A majority (54%) of Canadians say they have been discussing C-18 and the response from Google and Meta with friends and family. Three-in-ten say they have been following the news through headlines, while one-in-six (16%) say they aren’t aware of Bill C-18.
Past CPC voters are more likely than others to say they have been following developments closely (31%). Nearly nine-in-ten (87%) of those who voted for the governing Liberal party in 2021 also say they’ve been keeping track of the story, but they are more likely than those who voted Conservative to say they have only been scanning headlines (37%, see detailed tables).
Approaching two-in-five (37%) women under 35 say they had not heard about the conflict over Bill C-18 between the federal government and the tech giants, the most of any demographic. Men are more likely than women to say they’ve been conversing about the topic regularly:
Development of Canada’s Bill C-18 follows Australia’s own journey to force Google and Meta to pay for that country’s news content. In 2021, the Australian government passed a law that required Google and Facebook to compensate Australian news organizations for content that appears on their platforms. Google and Meta opposed the move in that country, initially blocking news from their platforms in protest. The two companies eventually relented, however, and now Australia is touting the legislation as a success, as more than 30 deals have been signed between Google and Meta and Australia media outlets.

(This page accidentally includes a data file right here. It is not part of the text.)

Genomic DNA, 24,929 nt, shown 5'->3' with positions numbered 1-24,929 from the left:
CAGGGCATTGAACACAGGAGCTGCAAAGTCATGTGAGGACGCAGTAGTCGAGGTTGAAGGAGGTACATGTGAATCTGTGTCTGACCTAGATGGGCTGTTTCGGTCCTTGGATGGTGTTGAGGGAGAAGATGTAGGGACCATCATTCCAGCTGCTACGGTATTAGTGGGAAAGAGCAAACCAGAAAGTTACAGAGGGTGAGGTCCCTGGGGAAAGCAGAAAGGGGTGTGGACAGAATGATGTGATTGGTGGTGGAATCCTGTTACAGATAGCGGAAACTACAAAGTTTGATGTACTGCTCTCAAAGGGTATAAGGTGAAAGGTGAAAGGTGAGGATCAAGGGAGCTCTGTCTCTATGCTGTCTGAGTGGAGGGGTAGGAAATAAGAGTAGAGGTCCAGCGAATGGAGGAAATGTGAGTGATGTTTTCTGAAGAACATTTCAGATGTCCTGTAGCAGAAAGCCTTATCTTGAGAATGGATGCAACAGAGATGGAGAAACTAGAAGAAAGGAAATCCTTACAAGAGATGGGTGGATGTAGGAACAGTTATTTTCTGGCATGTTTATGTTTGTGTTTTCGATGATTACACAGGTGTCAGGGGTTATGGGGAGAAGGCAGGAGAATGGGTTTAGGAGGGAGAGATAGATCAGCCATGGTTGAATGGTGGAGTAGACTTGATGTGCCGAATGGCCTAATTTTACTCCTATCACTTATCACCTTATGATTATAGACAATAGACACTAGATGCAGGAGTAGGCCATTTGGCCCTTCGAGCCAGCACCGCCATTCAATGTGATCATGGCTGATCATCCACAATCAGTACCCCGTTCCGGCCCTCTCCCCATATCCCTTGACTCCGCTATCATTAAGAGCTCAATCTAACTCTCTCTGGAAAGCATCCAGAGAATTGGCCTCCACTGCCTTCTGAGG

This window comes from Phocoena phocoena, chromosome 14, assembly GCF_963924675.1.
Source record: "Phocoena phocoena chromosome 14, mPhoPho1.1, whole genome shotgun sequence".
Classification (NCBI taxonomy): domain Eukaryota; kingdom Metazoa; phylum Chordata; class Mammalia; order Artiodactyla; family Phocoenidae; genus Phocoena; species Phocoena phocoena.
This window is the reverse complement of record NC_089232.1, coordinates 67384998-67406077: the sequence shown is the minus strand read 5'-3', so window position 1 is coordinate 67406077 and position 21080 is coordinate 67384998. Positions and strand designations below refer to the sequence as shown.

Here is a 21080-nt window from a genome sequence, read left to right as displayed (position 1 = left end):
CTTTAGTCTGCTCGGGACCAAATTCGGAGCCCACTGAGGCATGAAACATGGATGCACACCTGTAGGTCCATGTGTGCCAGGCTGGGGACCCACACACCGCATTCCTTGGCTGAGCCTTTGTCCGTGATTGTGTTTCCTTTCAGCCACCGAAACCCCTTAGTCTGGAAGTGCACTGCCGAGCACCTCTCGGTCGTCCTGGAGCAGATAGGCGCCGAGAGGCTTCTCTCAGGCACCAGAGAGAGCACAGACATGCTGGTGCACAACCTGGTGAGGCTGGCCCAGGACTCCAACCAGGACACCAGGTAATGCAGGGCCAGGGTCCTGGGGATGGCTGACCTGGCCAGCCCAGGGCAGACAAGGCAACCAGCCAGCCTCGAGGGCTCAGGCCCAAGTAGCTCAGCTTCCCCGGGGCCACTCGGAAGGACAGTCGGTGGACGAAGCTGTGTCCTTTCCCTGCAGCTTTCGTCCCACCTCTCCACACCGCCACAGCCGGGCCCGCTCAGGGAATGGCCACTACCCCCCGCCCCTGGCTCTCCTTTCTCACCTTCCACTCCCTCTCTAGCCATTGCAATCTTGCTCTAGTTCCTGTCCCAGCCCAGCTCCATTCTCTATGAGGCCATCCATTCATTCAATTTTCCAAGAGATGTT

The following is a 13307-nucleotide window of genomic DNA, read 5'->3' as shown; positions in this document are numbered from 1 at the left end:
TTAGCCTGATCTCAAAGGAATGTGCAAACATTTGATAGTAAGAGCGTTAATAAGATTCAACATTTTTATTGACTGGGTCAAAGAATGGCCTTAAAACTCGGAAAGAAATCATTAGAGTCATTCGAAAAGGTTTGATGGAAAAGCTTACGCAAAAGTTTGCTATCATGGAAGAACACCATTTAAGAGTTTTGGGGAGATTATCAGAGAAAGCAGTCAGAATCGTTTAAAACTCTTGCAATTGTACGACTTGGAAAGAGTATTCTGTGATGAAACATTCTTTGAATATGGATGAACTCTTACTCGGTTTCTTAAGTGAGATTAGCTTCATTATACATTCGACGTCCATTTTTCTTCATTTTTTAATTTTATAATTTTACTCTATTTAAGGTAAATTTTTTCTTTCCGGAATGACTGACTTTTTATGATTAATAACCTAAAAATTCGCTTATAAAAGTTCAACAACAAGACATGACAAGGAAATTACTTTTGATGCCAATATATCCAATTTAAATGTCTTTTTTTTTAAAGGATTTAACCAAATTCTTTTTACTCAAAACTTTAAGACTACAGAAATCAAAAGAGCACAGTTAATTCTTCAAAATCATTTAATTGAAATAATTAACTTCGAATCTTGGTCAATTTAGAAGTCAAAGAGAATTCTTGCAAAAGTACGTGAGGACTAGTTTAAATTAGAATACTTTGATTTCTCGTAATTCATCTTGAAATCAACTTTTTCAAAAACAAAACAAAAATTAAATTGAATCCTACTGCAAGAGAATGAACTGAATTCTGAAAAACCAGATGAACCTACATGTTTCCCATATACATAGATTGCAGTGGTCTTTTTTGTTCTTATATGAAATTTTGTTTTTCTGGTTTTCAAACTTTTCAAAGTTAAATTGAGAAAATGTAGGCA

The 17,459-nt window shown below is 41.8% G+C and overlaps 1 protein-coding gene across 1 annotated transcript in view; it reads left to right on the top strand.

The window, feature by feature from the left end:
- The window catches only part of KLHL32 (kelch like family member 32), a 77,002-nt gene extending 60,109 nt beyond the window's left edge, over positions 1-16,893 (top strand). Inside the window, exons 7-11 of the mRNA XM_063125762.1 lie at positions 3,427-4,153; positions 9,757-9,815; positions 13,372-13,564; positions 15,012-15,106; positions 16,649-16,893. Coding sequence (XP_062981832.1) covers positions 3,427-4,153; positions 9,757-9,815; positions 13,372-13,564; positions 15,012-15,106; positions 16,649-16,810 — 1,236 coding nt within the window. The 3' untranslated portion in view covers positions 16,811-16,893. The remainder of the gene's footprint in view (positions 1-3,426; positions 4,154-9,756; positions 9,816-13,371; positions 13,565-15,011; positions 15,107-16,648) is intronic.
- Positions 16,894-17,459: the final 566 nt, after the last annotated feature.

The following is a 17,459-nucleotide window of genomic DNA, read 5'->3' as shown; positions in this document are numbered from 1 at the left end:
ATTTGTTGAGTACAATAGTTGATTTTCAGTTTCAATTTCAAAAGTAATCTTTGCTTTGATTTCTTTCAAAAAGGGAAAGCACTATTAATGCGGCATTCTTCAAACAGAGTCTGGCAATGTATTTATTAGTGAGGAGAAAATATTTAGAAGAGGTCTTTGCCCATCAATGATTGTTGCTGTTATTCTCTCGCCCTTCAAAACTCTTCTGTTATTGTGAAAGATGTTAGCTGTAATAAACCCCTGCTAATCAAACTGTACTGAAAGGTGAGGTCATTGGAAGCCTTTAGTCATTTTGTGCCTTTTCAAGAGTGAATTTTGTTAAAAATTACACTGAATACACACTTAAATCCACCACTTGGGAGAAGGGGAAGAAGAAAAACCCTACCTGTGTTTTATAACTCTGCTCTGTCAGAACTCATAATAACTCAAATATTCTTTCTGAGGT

Half of Canadians (49%) feel their government should back down, while one-quarter (26%) disagree. Nearly as many (25%) are uncertain what the government should do.
Past Conservative voters are the most likely to believe the Liberal government should walk back Bill C-18. Three-quarters (75%) among that group believe it should back down from the legislation. Those who voted NDP and Liberal in 2021 are nearly evenly divided between uncertainty, wanting the government to hold its ground, and concede to the tech giants:
*Smaller sample size, interpret with caution